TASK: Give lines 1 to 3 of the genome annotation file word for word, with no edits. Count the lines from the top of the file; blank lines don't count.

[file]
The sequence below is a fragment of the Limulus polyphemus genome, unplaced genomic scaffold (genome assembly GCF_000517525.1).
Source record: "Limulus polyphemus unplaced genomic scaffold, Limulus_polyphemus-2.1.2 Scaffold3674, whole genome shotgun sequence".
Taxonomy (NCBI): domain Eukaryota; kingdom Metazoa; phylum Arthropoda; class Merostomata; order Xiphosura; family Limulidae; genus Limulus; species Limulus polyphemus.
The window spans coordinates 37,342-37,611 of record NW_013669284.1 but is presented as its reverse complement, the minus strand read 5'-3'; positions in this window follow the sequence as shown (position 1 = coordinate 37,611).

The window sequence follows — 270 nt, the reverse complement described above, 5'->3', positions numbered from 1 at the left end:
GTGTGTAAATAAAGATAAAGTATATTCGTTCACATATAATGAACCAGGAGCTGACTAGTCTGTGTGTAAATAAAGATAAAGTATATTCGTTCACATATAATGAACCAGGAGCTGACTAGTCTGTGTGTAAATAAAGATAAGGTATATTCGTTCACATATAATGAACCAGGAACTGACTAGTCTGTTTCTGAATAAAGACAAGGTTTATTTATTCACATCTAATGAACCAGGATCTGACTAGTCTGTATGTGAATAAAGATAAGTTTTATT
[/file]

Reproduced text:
The sequence below is a fragment of the Limulus polyphemus genome, unplaced genomic scaffold (genome assembly GCF_000517525.1).
Source record: "Limulus polyphemus unplaced genomic scaffold, Limulus_polyphemus-2.1.2 Scaffold3674, whole genome shotgun sequence".
Taxonomy (NCBI): domain Eukaryota; kingdom Metazoa; phylum Arthropoda; class Merostomata; order Xiphosura; family Limulidae; genus Limulus; species Limulus polyphemus.